Batter’s Box: You’re going to help us, Mr. Anderson.
Coming off the board as the 15th shortstop-eligible player in drafts, Tim Anderson (SS, Chicago White Sox) is doing his best to show everyone that he deserved more attention in March. His latest piece of evidence is the 3-4 performance from Sunday where he added a run, a home run and three RBI to his already impressive stat line. The biggest knock on Anderson coming into the season was his plate discipline—Anderson rarely walks and prior to this season struck out in about a quarter of his trips to the plate, leading to a sub-.300 OBP. While he’s still very aggressive at the plate, Anderson has improved a bit in making contact, particularly on pitches outside of the zone. This extra effort has helped him avoid the strikeout and boost his early batting average while making him the No. 4 overall player on the season thus far on ESPN’s player rater in standard 5×5 leagues. While we can’t expect Mr. Anderson to maintain his .331/.362/.535 line forever, his 20-home run, 20-stolen base potential will make him a valuable asset in all formats, even with 50 points subtracted from his batting average, OBP and slugging percentage (which is roughly where his expected stats say he should be). Between Anderson and Adalberto Mondesi, there’s probably some kind of lesson about not fearing or overly discounting players simply because they don’t walk. I’m not sure if I’ve learned it yet, but I’ll keep paying attention to it.
George Springer (OF, Houston Astros)—5-5, 5 R, 2 HR, 4 RBI. The two dingers on Sunday put him at 15 on the season, the most in the American League and secpnd-most in all of baseball (behind some guy named Christian Yelich). The 29-year-old has been a top-five player in all formats so far this season and looks ready to be even better than he was in his brilliant 2017 campaign. I’m ready to predict a 100 R/35 HR/100 RBI/10 SB/.290 stat line when it’s all said and done. If you managed to grab him in the third or fourth round of your draft, you’re doing pretty well for yourself.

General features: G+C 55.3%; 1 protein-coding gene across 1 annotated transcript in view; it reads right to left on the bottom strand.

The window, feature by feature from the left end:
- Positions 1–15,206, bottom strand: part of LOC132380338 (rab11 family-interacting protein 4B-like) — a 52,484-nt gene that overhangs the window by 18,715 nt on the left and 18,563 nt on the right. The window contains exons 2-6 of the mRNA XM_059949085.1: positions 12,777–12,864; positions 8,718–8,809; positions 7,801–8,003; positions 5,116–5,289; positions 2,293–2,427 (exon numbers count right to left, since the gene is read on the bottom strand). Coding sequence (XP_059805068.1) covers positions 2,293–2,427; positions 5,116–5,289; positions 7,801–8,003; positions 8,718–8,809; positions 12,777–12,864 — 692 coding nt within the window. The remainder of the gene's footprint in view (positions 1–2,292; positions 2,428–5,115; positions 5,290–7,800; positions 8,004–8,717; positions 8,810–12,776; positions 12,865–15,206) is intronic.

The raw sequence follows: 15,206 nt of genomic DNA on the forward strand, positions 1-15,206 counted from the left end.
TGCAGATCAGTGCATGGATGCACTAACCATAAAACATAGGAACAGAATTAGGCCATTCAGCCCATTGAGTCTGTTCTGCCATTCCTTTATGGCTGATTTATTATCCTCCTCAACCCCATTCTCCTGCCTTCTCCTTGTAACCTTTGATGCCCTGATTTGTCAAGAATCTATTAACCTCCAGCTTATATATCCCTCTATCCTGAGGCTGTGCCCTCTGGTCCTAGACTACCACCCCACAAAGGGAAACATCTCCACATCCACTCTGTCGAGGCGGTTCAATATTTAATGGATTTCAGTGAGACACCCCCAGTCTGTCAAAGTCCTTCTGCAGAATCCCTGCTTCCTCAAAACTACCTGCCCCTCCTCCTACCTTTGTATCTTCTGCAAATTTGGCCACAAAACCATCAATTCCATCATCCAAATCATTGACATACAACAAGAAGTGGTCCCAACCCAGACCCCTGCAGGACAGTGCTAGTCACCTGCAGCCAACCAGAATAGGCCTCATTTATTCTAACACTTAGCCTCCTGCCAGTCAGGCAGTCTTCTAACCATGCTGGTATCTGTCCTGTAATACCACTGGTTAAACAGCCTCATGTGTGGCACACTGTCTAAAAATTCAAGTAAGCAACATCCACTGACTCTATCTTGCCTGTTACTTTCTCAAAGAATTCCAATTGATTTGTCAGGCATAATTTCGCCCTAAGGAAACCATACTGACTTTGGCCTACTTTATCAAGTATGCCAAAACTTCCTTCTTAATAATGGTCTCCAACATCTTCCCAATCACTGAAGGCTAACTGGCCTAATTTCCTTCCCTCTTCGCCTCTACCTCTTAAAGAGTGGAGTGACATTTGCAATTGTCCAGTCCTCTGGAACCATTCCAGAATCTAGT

Josh Bell (1B, Pittsburgh Pirates)—4-4, 3 R, HR, 2B, 5 RBI, BB. Since his hitting streak began on April 28, Bell is hitting .408/.463/.796 with four home runs and nine RBI. His quality of contact is WAY up so far in 2019, and he’s already had more than half of the barrels he hit in 2018 in just a quarter of the batted balls. This type of solid contact combined with his plate discipline makes him roster-worthy in all 12-team formats and in 10-teamers that utilize OBP or that use a corner infield spot. If you’re in something a bit shallower than that, you can still own Bell, but if the power goes out be ready to move on.
Kris Bryant (3B, Chicago Cubs)—3-4, 3 R, HR, 2 RBI. He already has five home runs and 13 RBI in May for the Cubs, which is as many RBI and fewer home runs than he had in all of March and April. This 12-day stretch has raised his batting average by 30 points and his slugging by 100 points. This is why we don’t quit on all-stars before May. This will not be the last time we are reminded of this lesson.
Byron Buxton (OF, Minnesota Twins)—3-3, R, 2B, RBI, BB. For everything we’ve gone through waiting for him to break out and be the athletic superstar we dreamed of, a 12-home run, 25-stolen base season doesn’t sound like a bad outcome, and that’s what I’m seeing so far.
Michael Chavis (2B/3B, Boston Red Sox)—3-5, 5 RBI. I don’t want to rain on the hit parade that Chavis has going in his MLB debut, but a .224 xBA is probably closer to the true Chavis than the .282 batting average he has so far. He’s a promising young player but probably not a budding star. The power is real, though. He does have plenty of that.
Francisco Cervelli (C, Pittsburgh Pirates)—3-4, R, 2B. He’s a boring old catcher with limited power, but that plays in the current landscape. His lineup spot is usually pretty nice too, making him a solid points league play.
Cody Bellinger (1B/OF, Los Angeles Dodgers)—3-3, 2 R, 2B, BB, SB. Like Springer, he’s rebounding nicely from a somewhat disappointing 2018 and looking like an early MVP candidate. It’s nice to see the stolen base as well, and he’s got the legs to challenge 20 stolen bases on the season based on his current pace.
Omar Narvaez (C, Seattle Mariners)—2-4, R, HR, 2B, RBI. He’s slowed a bit after the furious start, but he will continue to contribute a high OBP, which is fantastic for a catcher. He is right on the line between a catcher you should keep and a catcher you should stream.
Willians Astudillo (C/3B/OF, Minnesota Twins)—1-5, 2B. HE’S BACK! He also hit leadoff against a lefty, which has me curious about how they plan to use him when all three catchers are healthy.
(Photo by Quinn Harris/Icon Sportswire)